Blue ink won't keep someone from a job. It does tend to make your entries look a little different than others. If you're applying for Southwest, this is probably a good thing. If you're applying for other carriers, excessive individuality may be viewed negatively (at your next interview, make a note of the percentage of cookie cutter blue suits with red ties...).

My logs are mostly done in black ink, but there's a reasonable share of blue in there. I also have pictures pasted throughout them, old medical certificates, OAS and other government certificates, and even the occasional far side cartoon. I have photos of old aircraft, and the works. Veritable scrap books. My logs have never held me back...usually folks spend time looking at the pictures and move on. Generally I get comments of approval, or questions about the pictures, or airplanes I've flown.

The blue ink doesn't make you a rebel, and you needn't worry about it hurting your chances.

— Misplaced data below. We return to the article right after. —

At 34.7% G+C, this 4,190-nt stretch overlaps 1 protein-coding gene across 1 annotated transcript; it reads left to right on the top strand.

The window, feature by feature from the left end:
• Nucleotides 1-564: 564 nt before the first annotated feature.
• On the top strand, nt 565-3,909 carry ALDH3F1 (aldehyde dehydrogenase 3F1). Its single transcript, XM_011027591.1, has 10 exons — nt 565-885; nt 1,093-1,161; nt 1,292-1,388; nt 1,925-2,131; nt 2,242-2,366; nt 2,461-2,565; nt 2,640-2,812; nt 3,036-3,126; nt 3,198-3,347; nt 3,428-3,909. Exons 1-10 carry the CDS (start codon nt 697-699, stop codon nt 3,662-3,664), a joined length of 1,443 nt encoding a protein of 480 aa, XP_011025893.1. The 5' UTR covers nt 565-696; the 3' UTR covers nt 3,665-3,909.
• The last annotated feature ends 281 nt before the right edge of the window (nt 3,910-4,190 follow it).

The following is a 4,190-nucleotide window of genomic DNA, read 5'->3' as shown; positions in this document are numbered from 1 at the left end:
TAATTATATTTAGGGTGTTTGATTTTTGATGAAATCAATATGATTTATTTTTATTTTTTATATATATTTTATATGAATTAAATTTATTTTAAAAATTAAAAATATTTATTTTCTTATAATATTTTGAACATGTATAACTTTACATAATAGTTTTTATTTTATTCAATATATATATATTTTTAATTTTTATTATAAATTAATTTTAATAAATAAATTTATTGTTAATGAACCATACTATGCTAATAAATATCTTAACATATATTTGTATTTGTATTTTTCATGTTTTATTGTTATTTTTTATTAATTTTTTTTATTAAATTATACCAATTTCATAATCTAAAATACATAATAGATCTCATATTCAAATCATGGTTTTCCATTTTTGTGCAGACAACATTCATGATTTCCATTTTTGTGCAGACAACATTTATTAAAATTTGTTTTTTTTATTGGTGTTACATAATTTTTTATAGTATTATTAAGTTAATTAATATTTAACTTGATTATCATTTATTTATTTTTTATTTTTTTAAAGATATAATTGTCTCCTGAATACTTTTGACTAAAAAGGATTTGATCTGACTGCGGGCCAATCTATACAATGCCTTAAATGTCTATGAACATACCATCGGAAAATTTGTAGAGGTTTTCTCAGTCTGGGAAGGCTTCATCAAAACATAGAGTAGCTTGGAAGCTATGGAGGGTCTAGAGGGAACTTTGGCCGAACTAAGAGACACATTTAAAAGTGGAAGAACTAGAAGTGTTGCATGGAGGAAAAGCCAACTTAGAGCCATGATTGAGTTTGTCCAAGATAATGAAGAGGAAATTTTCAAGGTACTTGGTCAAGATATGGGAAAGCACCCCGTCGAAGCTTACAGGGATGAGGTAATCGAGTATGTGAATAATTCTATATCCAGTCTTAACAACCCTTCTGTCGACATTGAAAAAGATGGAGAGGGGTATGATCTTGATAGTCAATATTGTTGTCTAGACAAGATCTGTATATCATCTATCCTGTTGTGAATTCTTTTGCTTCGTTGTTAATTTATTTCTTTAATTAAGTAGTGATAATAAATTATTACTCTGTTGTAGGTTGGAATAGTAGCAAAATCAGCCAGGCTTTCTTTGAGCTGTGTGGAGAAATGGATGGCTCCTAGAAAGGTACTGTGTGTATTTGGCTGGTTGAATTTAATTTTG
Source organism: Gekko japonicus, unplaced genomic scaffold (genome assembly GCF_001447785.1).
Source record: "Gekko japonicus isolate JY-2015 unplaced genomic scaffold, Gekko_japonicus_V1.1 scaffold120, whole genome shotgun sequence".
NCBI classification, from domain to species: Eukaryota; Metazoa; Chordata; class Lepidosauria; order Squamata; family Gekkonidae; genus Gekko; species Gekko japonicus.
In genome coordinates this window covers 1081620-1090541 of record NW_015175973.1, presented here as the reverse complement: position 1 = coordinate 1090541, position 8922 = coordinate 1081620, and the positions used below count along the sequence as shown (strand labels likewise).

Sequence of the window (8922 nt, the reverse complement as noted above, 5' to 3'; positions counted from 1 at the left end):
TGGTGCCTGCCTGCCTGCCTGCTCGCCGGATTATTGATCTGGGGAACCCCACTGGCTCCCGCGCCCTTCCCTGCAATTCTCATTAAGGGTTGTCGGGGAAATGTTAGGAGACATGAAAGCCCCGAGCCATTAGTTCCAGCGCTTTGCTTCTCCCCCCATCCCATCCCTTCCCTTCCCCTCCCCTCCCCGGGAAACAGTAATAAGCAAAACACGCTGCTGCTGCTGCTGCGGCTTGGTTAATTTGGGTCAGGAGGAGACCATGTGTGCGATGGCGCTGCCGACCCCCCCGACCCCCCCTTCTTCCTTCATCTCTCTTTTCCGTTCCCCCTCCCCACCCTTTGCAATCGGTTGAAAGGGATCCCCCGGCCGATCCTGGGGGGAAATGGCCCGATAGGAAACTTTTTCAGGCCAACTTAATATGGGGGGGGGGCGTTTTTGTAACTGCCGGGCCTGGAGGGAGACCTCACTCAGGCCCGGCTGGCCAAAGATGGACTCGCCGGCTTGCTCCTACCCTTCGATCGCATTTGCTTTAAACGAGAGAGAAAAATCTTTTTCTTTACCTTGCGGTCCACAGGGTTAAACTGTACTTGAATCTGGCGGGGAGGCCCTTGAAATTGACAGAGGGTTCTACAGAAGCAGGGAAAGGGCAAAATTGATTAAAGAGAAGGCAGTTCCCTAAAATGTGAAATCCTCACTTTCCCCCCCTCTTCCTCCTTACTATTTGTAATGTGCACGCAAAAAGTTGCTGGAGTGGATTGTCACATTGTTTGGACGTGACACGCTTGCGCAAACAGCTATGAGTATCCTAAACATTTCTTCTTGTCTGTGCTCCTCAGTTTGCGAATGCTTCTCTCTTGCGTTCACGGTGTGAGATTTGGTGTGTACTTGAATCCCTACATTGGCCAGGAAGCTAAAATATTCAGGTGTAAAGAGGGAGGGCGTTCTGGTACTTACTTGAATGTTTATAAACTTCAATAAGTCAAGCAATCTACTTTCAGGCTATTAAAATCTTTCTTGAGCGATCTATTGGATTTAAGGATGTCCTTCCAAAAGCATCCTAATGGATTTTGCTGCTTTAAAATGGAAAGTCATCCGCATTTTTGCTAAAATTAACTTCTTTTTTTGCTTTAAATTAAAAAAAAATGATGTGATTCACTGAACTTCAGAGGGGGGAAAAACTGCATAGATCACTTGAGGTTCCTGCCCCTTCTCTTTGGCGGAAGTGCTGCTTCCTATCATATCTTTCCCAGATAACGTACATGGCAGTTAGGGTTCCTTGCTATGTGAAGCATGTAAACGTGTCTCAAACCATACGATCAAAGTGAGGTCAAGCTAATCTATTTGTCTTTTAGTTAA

I strongly discourage individuals from using disappearing ink, however. It just doesn't leave the same impression.
 

bin LAAidoff

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As long as your interviewer is not a Marine drill instructor, you are in good shape.

"Sherman, prepare the way back machine..."

For eons, government forms were required to be filled out in black ink. I knew a sarge who would return a form if not in black, with the question "why did you not fill this out?" I recall many moons ago coming accross an FAA guidance that maintenance logbooks be filled in black. Perhaps someone has held this to be royal edict.

Imagine my surprise when a year ago, I filled a government form, and it required BLUE INK! The conventional thinking now is that with photocopies, and blue ink, there is no contention over original versus copy. Useless trivia is now my life.

FAR requirements are for a "reliable record", so if somebody really jumps your case, in the FAR's lies your defense. You could log time by chiseling a stone tablet, if one were so inclined... I recall a friend being asked in an interview (Florida Gulf), why all his entries were in the same ink? Implication of impropriety? Sometimes I think the jackarses doing interviews want to try to put you on the defensive so that you crack and admit "ok, so I lied about the space shuttle touch and go's".